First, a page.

1. The issue is, when will this debate take place?
A special session of parliament has been summoned for September 18th to 22nd. According to rumours, one nation, one election might be on the table. The government has not verified anything as of yet; it is just speculation, but if not in September, the report will be submitted at some point, and we must be ready because this is a critical subject.
Elections are the most important aspect of any democracy, and how they are held is as important. So, should the present method be maintained, or should all elections be combined?
Let me start with the advantages and disadvantages. The benefits would undoubtedly save a significant amount of money. The 2019 general election cost around 60,000 crore rupees. During the same year, seven state elections were held, some in April, some in October, and others in November. We could have saved money if we had combined all of them.
The same goes for security troops and election officials. Right now, you must mobilise them several times, but if all elections are held, that will not be necessary if the pieces are held together. The load would be less. The third advantage is a greater emphasis on governance. You run for office once every five years, and that's it. You function perfectly the rest of the time. But you're practically constantly campaigning right now. Chief ministers fly down to their states during elections. The Prime Minister and his government are in the same boat. It's as though countries are perpetually in election mode. You could change it with only one election in one country. Fourth, increased voter turnout. Assume you work in Delhi but cast your vote in Mumbai. You might not be able to travel down for every event.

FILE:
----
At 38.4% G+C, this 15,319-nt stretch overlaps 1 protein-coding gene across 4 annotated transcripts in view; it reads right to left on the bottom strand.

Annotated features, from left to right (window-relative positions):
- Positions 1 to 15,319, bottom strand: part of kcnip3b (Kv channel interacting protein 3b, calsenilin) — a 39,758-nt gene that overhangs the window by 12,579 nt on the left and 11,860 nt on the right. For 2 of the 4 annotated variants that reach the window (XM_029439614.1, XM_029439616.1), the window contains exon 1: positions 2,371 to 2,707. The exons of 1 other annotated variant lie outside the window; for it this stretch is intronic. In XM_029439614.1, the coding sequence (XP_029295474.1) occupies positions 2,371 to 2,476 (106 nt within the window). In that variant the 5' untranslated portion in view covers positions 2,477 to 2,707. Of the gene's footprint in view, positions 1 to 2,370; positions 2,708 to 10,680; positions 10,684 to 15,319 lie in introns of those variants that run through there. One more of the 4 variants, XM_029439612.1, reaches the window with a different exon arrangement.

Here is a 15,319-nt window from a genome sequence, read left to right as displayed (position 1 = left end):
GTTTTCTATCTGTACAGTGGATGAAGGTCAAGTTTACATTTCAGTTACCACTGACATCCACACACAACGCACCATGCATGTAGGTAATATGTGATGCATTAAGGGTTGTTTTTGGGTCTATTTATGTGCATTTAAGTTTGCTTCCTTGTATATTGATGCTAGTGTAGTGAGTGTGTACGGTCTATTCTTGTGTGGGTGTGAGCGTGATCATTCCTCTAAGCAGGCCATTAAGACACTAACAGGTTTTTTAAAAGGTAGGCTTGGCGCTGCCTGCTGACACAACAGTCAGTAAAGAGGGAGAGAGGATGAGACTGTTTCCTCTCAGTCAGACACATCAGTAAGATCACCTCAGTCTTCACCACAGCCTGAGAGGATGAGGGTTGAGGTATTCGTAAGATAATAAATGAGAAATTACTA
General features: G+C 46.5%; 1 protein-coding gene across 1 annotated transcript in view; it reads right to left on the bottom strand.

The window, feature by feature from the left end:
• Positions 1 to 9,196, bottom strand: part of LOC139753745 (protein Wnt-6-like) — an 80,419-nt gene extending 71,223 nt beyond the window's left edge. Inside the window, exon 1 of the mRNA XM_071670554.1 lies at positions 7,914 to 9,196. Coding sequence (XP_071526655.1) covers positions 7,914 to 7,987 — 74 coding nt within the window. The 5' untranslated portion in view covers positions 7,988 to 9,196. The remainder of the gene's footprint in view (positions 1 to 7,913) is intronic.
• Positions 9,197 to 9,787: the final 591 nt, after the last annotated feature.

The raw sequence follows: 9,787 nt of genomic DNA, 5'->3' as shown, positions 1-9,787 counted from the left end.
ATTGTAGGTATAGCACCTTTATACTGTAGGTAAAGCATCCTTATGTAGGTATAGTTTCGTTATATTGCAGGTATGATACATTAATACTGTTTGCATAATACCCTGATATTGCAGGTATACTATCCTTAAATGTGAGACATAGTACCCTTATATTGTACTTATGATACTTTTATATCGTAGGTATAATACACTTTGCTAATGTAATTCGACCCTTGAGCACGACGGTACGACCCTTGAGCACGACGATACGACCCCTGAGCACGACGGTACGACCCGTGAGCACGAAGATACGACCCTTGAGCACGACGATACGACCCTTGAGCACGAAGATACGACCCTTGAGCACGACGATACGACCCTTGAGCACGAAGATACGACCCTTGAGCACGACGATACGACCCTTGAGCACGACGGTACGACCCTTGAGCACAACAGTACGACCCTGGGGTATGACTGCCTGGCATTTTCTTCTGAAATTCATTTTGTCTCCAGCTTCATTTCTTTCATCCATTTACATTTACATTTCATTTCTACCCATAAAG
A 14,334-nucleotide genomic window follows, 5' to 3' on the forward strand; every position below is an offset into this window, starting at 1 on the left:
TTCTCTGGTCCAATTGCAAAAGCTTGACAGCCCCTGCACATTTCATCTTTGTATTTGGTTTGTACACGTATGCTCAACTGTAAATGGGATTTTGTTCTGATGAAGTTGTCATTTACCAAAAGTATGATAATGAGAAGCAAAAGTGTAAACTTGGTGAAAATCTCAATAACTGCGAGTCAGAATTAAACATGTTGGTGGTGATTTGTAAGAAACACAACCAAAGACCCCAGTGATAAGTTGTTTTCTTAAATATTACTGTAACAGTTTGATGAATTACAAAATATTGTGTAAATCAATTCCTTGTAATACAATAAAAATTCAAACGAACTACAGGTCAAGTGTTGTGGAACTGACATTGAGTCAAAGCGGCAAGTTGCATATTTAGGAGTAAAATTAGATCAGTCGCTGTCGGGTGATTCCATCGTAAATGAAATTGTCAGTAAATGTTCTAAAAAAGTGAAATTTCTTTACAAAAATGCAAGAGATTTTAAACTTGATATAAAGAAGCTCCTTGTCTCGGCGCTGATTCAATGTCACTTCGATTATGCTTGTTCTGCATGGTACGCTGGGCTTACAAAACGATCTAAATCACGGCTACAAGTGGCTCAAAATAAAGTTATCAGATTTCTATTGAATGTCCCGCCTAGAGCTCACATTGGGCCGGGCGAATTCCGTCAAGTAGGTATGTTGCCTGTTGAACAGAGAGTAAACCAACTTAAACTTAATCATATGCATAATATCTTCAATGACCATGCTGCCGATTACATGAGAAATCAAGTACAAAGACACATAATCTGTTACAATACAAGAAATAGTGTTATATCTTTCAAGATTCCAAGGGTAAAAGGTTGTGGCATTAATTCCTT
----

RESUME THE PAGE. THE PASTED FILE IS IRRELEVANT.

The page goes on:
However, if you do everything all at once, you have a better chance of succeeding. These are the four benefits. The drawback is that regional concerns may be overlooked. Let's face it: general elections garner more attention than state elections. So, if they are all kept together, National concerns may end up dominating Regional matters in India. That might be an issue. There are hundreds of regional parties. The logistics are number two. Simultaneous elections would need the use of additional EVMS electronic voting machines.
Former poll officials estimate that nearly three times as many EVMS would be needed to conduct all elections concurrently. Number three is education. India held simultaneous elections for the first time in the 1960s. As a result, a whole generation is unfamiliar with the concept.
How do you teach them? How can you explain why they're voting twice or three times, or why one vote is for the centre and the other for the state? It might become tricky. Fourth, certain legal ambiguities. What happens if an assembly is prematurely dissolved or a government loses its majority?